MV Shearwater

08 September 2013 | Kitchen Table
06 September 2013 | Admiralty Inlet
06 September 2013 | Mid Pacific
06 September 2013 | Off Oregon coast
06 September 2013 | Neah Bay
05 September 2013 | 47 42.7'N:125 27.6'W, 50nm from Wa entrance
04 September 2013 | 45 44.9'N:127 41.5'W, 197nm from Wa entrance
03 September 2013 | 43 51.3'N:130 07.0'W, 350nm from Wa entrance
02 September 2013 | 42 18.2'N:132 43.2'W, 498nm from Wa
01 September 2013 | 40 47.1'N:135 11.7'W, 636 nm from Wa
31 August 2013 | 40 23'N:138 20'W, 754 nm from Wa
30 August 2013 | 39 42.4'N:141 25.8'W, 882nm from Wa
29 August 2013 | 38 50.3'N:144 27.3'W, 1021nm from Wa
28 August 2013 | 37 18.7'N:146 40.4'W, 1160 nm from Wa
27 August 2013 | 34 41.2'N:148 30.1'W, 1292 nm from Wa
26 August 2013 | 34 11.0'N:150 23.5'W, 1420 nm from Wa
25 August 2013 | 32 25.1'N:152 21.8'W, 1565nm from Wa
24 August 2013 | 27 25.9'N:153 57.0'W, 1706 nm from Wa
23 August 2013 | 27 25.9'N:153 57.0'W, 1893 nm from Wa
23 August 2013 | 24 57.9'N:154 31.8'W, NE of Hawaii

Fumes!!!

21 April 2013 | Subic Bay
David C
It ain’t all starlit nights, phosphorescence, and the rolling sea.

We have been noticing the smell of diesel and Stanodyne, an additive to improve the function of fuel injectors, (quite stinky), since we have been in Subic. We though it might be due to a small spill of Stanodyne in the pilot house underseat hatches. My mom had an especially sensitive nose during our family boating years and used to exclaim, “fumes!!!” when she smelled something amiss. My father would invariably ignore ignore her sensitive nose ("don't be ridiculous"), but she was almost always spot on as eventually a small fuel leak or patch of dry rot would be discovered. As you might imagine, all 4 of us guys tried to ignore it or at least blame it on the several drops of Stanodyne which leaked in the pilot house. Imagine our surprise when we opened the hatches and found at least 5 gallons of diesel on top of the tanks, leaking under the galley floor carpet and dripping into the engine room bilge. We have pumped the diesel into empty jugs and are in the process of localizing the source. Although greasy of hands and dizzy of head, we try to console each other with several points:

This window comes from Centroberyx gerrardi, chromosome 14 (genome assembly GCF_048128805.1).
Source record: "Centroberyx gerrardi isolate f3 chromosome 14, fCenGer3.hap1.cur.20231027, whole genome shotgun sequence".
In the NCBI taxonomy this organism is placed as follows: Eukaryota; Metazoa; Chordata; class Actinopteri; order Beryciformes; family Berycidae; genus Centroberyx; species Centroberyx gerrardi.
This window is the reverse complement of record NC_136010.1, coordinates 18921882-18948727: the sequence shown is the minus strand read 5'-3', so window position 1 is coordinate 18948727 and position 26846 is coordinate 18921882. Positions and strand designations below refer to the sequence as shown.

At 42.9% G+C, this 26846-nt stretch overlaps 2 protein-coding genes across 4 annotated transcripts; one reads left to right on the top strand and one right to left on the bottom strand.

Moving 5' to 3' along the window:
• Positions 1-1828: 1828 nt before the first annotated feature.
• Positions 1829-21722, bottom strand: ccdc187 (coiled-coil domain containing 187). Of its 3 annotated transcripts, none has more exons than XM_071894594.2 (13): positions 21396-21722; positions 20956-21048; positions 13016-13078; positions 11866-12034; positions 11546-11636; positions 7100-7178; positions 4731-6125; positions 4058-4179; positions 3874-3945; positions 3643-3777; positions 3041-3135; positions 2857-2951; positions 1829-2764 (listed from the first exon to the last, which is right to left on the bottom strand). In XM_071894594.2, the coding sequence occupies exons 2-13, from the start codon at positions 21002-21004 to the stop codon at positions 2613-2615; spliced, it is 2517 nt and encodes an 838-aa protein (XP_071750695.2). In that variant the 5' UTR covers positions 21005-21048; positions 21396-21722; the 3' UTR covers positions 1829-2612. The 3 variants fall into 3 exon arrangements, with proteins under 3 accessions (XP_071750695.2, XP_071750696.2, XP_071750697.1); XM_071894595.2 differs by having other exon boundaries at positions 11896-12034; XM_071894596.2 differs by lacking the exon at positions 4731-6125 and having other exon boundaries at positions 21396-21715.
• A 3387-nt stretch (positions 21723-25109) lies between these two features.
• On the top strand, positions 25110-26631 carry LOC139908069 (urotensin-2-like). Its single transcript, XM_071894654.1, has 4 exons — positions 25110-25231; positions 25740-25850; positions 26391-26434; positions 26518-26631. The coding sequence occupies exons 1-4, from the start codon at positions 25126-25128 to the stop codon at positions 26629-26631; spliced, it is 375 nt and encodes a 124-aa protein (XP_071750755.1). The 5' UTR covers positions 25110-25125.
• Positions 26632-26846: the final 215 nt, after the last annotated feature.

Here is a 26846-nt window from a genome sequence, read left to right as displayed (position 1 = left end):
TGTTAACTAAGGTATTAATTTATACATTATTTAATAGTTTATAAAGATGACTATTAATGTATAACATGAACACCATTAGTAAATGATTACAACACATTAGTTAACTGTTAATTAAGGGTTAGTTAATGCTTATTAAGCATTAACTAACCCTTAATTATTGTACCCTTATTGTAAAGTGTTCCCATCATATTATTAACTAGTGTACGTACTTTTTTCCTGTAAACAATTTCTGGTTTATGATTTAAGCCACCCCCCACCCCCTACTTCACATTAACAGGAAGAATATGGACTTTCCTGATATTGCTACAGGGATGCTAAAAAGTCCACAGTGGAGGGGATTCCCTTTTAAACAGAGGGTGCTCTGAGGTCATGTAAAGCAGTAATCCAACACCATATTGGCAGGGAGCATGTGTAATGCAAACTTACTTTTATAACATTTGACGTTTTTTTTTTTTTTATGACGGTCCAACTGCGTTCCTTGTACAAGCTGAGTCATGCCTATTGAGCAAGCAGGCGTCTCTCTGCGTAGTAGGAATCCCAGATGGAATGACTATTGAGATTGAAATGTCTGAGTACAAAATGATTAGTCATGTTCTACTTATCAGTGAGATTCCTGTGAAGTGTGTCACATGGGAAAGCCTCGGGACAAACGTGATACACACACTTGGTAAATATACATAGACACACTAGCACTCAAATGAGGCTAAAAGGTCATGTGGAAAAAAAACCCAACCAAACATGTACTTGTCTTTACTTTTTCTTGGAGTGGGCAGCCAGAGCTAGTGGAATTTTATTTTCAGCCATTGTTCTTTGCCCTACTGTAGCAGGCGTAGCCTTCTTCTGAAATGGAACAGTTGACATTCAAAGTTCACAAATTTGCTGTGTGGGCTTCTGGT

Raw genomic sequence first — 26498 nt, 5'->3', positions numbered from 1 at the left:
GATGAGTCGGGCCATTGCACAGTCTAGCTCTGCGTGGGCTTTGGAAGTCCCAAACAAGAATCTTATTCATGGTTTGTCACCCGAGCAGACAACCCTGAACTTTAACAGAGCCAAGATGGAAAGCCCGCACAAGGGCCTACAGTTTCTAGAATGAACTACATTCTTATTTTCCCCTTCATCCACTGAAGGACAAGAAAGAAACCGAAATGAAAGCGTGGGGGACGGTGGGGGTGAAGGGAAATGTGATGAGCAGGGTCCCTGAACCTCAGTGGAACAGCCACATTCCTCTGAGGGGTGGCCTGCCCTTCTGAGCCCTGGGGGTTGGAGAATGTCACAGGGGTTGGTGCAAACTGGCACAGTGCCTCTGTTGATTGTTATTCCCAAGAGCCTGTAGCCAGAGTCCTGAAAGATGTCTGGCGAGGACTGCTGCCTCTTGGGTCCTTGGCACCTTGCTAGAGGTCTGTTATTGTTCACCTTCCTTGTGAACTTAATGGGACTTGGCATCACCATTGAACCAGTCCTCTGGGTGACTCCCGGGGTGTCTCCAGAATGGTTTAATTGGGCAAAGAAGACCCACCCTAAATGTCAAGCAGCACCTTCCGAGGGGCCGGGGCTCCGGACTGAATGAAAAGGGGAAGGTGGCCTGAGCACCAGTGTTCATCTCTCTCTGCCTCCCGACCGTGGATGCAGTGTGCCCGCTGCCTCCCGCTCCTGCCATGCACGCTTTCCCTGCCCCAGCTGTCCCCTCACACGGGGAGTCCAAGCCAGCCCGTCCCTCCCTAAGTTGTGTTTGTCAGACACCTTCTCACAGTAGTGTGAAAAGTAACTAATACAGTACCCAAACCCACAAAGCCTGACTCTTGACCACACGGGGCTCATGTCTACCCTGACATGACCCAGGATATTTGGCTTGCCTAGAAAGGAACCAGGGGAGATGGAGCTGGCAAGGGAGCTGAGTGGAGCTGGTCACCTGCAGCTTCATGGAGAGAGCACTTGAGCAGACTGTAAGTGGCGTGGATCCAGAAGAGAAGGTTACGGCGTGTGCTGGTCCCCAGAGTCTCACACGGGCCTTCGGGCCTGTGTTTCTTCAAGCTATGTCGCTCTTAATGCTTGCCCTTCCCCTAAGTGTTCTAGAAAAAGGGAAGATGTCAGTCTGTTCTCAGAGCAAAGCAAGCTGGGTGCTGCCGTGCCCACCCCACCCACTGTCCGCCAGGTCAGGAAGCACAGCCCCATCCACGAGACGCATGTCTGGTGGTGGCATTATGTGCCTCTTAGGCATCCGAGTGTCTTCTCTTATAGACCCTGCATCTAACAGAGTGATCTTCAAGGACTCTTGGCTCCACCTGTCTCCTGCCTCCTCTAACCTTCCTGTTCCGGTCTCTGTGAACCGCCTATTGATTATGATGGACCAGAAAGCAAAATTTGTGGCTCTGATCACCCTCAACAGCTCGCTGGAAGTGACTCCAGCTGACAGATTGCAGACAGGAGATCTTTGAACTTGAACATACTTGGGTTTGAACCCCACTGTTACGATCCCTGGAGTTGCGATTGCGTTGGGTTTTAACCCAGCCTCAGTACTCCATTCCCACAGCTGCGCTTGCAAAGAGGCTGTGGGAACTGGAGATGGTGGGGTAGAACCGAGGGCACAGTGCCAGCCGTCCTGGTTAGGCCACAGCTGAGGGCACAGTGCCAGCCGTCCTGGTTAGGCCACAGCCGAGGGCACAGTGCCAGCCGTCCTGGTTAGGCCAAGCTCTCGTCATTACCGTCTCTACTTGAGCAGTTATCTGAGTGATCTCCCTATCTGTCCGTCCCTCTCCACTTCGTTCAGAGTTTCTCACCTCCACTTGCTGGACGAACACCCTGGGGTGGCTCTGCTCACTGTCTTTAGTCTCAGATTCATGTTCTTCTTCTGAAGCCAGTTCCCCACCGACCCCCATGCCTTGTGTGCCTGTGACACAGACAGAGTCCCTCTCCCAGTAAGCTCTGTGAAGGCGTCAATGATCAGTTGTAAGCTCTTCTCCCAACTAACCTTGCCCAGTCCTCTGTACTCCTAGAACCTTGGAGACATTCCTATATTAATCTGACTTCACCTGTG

1. The spill was contained on the boat did not get pumped into the marina
2. If something like this has to be discovered, it is better at port where we can take care of it, rather that far out to sea
3. Diesel is not explosive and not very flammable. Were this gasoline, it would be a huge risk. No smoking in the bilge, nonetheless!
4. Our mouse must have found the fumes too objectionable and has jumped ship.

However, with our carpet rolled up, furniture moved out, and hatches open, filled with diesel soaking rags and hand pumps, it is definitely not mood elevating.

It looks as though the culprit may be an inspection hatch that we removed in Hong Kong to clean out an algae infestation in the tank which grows in a diesel water interface. It appears that the material we used for seal the gasket when we closed the bolted tank cover has reacted with the fuel and may have lost its integrity. A relatively full tank combined with the rolling of our sea crossing may have caused the leak. We will look at every connection of hoses and pipes to make sure nothing else is responsible.

Other work involves finding and installing ventilation fans for the fridge compressor which is running warm, installing a one way valve on the mid bilge pump outflow hose which has been letting water into the bilge in a backwards direction when a big wave laps against the through hull fitting, modify the cover for the dinghy and check a split pin at the top of the mast which holds the mainsail furler and the running backstays. A bit more shopping and we will be back underway which we are all looking forward to. Subic is nice and friendly but crowded and hot.

Would much rather be writing about the exciting things we are experiencing but I guess this is all part of boat ownership and a reparable situation.
Stay tuned!
Comments
Vessel Name: Shearwater
Vessel Make/Model: Seahorse Marine Diesel duck 462
Hailing Port: Avatiu, Cook Islands
Crew: Dave C, Dave N, Roger R, Wade B John M, Mark R
Shearwater's Photos - Main
9 Photos
Created 11 June 2013
11 Photos
Created 31 May 2013
Different colors of the ocean
15 Photos
Created 27 May 2013
17 Photos
Created 11 May 2013
Selected pics from trip official photographer and videographer
10 Photos
Created 28 April 2013
7 Photos
Created 24 April 2013
Fun with hydraulics
6 Photos
Created 12 April 2013
Crew trying on survival suits
4 Photos
Created 11 April 2013
From Build to Hong Kong
6 Photos
Created 24 March 2013

Who: Dave C, Dave N, Roger R, Wade B John M, Mark R
Port: Avatiu, Cook Islands